The history and achievements of medical research in Melbourne are being showcased in a new exhibition at Melbourne Museum.
The Biomedical breakthroughs: a new view of you exhibition, produced in partnership with the Walter and Eliza Hall Institute and CSL, has brought the inner workings of the human body to life through interactive and immersive experiences.
The exhibition, which recently opened to the public and remains open until January 2017, celebrates the centenaries of the Walter and Eliza Hall Institute (founded in 1915) and CSL (founded in 1916), and also features historic items from both organisations.
Professor Doug Hilton, director of the Walter and Eliza Hall Institute and president of the Association of Australian Medical Research Institutes, said the exhibition provided many examples of how the Institute and CSL have improved health in Australia and worldwide.
“Many Victorians aren’t aware of the many advances in healthcare we take for granted today that originated in medical research laboratories right here,” he said. “The exhibit is a fantastic way for our community to learn about the world leading medical research that occurs in our state."
Professor Hilton said the exhibition highlighted the close ties the Institute has had with CSL since the two organisations were established.
“In the 1920s and 1930s the first antivenoms for Australian snakes were developed through collaborations between Institute and CSL researchers.
“Today we continue to work closely on a range of translational research. The Institute’s bioinformatics and immunology researchers are also the beneficiaries of generous support from CSL to our Centenary Fellowships campaign,” said Professor Hilton.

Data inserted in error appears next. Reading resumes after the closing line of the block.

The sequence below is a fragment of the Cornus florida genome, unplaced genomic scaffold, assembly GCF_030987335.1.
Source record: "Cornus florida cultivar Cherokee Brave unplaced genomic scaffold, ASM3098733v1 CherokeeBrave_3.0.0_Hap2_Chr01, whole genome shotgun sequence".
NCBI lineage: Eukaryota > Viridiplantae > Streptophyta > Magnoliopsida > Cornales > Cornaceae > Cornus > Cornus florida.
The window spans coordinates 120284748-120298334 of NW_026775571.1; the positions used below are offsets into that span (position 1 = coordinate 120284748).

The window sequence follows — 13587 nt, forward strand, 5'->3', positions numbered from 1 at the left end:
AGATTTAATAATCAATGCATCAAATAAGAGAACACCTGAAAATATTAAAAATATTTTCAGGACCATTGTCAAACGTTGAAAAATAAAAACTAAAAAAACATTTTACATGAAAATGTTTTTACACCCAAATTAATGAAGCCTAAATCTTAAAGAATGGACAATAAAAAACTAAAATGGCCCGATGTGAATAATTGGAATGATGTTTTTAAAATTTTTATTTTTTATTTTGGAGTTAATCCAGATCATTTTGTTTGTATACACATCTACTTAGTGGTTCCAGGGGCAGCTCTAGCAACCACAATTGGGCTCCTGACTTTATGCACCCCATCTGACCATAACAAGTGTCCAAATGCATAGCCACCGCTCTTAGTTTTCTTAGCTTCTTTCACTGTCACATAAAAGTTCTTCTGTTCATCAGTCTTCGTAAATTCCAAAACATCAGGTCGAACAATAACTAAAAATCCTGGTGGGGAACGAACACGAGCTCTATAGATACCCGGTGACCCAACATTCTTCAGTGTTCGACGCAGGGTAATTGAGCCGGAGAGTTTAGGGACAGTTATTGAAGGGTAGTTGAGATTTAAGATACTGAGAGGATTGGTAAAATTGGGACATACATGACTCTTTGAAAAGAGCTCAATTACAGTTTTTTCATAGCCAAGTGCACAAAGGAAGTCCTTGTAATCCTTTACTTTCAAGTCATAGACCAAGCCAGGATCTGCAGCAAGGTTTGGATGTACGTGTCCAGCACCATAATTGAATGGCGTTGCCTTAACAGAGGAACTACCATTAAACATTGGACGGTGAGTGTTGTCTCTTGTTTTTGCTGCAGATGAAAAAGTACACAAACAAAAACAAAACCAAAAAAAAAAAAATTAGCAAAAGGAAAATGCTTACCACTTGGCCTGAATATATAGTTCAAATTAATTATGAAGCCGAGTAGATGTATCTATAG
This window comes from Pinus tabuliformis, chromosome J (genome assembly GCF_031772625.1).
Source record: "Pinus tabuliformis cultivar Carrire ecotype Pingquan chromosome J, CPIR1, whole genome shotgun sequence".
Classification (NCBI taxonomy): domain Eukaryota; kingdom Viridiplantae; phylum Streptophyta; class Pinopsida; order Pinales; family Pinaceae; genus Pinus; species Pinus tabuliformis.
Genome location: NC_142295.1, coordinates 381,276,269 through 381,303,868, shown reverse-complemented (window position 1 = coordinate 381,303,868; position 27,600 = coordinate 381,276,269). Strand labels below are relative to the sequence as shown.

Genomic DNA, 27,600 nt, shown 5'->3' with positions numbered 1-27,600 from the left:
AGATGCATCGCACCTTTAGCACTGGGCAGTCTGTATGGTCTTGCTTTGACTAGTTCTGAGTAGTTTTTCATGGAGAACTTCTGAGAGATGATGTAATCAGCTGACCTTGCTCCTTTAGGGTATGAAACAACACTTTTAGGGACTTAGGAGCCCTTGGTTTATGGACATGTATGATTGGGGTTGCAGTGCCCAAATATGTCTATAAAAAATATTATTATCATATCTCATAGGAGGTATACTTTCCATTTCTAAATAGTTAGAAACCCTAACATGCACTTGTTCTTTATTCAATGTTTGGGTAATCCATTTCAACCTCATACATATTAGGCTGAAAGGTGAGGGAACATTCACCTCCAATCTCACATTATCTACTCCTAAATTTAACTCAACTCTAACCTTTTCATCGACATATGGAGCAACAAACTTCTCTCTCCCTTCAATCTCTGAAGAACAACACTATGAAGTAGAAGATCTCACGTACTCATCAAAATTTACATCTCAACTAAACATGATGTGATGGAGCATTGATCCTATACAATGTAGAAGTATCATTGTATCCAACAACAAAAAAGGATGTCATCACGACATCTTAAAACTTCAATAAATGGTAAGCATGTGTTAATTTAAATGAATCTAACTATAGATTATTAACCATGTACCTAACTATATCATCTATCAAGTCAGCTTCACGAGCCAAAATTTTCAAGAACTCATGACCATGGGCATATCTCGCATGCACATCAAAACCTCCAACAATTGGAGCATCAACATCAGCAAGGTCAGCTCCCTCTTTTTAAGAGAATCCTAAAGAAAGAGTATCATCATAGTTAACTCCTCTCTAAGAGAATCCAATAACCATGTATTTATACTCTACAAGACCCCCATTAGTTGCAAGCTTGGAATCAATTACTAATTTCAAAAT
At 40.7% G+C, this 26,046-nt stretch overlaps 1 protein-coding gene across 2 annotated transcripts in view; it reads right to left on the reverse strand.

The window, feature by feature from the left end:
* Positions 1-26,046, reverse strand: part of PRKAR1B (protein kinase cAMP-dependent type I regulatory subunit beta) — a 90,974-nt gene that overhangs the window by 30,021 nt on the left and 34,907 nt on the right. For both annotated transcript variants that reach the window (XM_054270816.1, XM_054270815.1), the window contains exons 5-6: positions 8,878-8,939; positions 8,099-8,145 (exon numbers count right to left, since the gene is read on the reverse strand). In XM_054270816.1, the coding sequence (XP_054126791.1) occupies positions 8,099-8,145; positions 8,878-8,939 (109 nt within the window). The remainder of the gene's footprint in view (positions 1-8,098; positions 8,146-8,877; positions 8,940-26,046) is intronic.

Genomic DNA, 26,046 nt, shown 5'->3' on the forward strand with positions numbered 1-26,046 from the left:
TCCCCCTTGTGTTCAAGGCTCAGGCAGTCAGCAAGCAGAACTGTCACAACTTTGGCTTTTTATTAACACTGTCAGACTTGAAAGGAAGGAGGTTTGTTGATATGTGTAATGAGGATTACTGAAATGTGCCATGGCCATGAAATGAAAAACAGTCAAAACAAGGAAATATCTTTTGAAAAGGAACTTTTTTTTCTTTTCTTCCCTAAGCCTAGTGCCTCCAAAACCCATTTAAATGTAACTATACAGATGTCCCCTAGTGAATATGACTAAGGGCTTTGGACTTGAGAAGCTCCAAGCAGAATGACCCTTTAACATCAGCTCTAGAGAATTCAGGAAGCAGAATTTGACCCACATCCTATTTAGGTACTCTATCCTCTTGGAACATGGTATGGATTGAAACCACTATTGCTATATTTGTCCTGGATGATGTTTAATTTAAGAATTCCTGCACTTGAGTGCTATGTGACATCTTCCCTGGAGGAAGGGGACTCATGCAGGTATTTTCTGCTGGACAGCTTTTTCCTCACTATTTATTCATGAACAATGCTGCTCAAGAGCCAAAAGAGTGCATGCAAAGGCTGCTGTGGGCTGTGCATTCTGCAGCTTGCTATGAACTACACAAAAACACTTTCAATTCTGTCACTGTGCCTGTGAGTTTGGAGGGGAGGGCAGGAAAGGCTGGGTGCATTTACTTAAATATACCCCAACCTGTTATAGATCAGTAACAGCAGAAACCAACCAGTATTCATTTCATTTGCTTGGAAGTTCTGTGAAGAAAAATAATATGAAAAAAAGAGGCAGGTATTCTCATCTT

A centrepiece of the exhibition is an immersive dome projecting animations of biological processes created by Walter and Eliza Hall Institute biomedical animator Dr Drew Berry.
Dr Berry said in the past century our understanding of human biology had moved from what we could largely see with the naked eye or a weak microscope down to the atomic scale.
“It's just vast and mind-boggling what we are discovering about how our bodies work,” he said. “We can’t see the molecules that are keeping us alive and controlling our health, so with our animations we aim to represent what scientists – including those right here in Melbourne - are discovering about the inner workings of our own bodies.”
The exhibition is curated by Walter and Eliza Hall Institute alumna Dr Johanna Simkin, who said visitors would be blown away with the exquisite, chaotically-coordinated biology occurring within their own bodies.
“Many people do not realise the significant impact Melbourne’s research community has had on the biomedical field – from pioneering antivenom research, to Nobel Prize-winning theories in immunology, to today’s ground-breaking plasma and cancer therapies,” she said. “Melbournians will love this visual extravaganza. They will hear home-grown stories, and can discover the intricate beauty of the biology inside them.”